Strategic developmental organizations: some behavioural properties (Working Paper) Khandwalla, P. N.

By: Khandwalla, P. N
Material type: TextTextPublisher: Ahmedabad Indian Institute of Management 1988Description: 37 p.Subject(s): Organizations | Development | GrowthDDC classification: WP 1988/767 Summary: OB research in the Third World has not been sufficiently socially responsive. It can make amends by fing on the organizational behaviour of strategic developmental organizations. The latter are organizations that have or adopt responsibility for the growth and development of their operating domains. Three types of SDOs are identified, namely, the apex, the spearhead, and the catalytic ones. In the Third World they generally share missionary, developmental goals, resource dependency on the government, and pioneering, risk-laden, uncertain tasks. These characteristics lead to some unusual strategies, such as of getting the domain's compliance, learning to cope, innovation diffusion, autonomy seeking, and domain devices to be simultaneously organic and mechanistic and entrepreneurial and conservative. The successful ones tend to fuse proactive and professional modes of management. The intrinsically schizoid character of SDOs tends to breed high intrapersonal and interpersonal blocks and difficulties. A style of leadership marked by accentuation of superordinate goals, intensive communications with stakeholders, credibility building through a stream of quick pay off actions, task oriented but nurturant supervision, utilization of national or local cultural mores, and spirituality may be particularly relevant for SDOs. The study of the organizational dynamics of SDOs should lead to large gains for all of OB.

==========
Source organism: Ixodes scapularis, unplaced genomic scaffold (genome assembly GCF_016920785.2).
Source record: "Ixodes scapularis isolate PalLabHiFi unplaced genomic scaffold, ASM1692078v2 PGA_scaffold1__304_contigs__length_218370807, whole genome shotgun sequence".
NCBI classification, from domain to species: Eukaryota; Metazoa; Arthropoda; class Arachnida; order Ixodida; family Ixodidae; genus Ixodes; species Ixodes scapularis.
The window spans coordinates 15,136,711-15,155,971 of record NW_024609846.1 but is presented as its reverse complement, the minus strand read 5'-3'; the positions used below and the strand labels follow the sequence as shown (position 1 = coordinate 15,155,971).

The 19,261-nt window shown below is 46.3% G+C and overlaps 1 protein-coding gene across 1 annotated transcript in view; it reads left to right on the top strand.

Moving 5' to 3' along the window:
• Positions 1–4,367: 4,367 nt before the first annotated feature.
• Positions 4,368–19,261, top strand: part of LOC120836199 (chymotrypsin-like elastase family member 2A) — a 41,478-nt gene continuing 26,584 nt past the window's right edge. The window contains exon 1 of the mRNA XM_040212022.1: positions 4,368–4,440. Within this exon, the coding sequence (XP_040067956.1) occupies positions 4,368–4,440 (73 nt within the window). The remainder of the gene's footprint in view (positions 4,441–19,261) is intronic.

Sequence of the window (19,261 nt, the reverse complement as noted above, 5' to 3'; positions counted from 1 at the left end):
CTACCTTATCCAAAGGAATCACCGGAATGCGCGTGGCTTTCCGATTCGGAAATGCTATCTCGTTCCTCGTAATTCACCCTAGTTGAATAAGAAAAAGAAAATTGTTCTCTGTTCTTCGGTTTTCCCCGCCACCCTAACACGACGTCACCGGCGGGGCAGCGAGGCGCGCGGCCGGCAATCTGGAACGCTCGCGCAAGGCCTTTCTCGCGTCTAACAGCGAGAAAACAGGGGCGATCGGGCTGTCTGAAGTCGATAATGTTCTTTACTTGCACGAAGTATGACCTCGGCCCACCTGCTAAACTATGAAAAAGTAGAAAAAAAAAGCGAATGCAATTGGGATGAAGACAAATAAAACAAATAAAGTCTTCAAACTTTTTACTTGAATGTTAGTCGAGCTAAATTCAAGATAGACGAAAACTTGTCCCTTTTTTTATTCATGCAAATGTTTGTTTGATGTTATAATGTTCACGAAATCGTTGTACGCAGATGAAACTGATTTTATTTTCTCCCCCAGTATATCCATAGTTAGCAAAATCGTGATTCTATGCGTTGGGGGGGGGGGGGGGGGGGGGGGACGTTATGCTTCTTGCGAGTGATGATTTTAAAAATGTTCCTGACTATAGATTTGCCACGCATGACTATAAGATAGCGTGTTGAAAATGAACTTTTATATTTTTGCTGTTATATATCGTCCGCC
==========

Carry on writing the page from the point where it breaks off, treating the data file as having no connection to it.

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OB research in the Third World has not been sufficiently socially responsive. It can make amends by fing on the organizational behaviour of strategic developmental organizations. The latter are organizations that have or adopt responsibility for the growth and development of their operating domains. Three types of SDOs are identified, namely, the apex, the spearhead, and the catalytic ones. In the Third World they generally share missionary, developmental goals, resource dependency on the government, and pioneering, risk-laden, uncertain tasks. These characteristics lead to some unusual strategies, such as of getting the domain's compliance, learning to cope, innovation diffusion, autonomy seeking, and domain devices to be simultaneously organic and mechanistic and entrepreneurial and conservative. The successful ones tend to fuse proactive and professional modes of management. The intrinsically schizoid character of SDOs tends to breed high intrapersonal and interpersonal blocks and difficulties. A style of leadership marked by accentuation of superordinate goals, intensive communications with stakeholders, credibility building through a stream of quick pay off actions, task oriented but nurturant supervision, utilization of national or local cultural mores, and spirituality may be particularly relevant for SDOs. The study of the organizational dynamics of SDOs should lead to large gains for all of OB.

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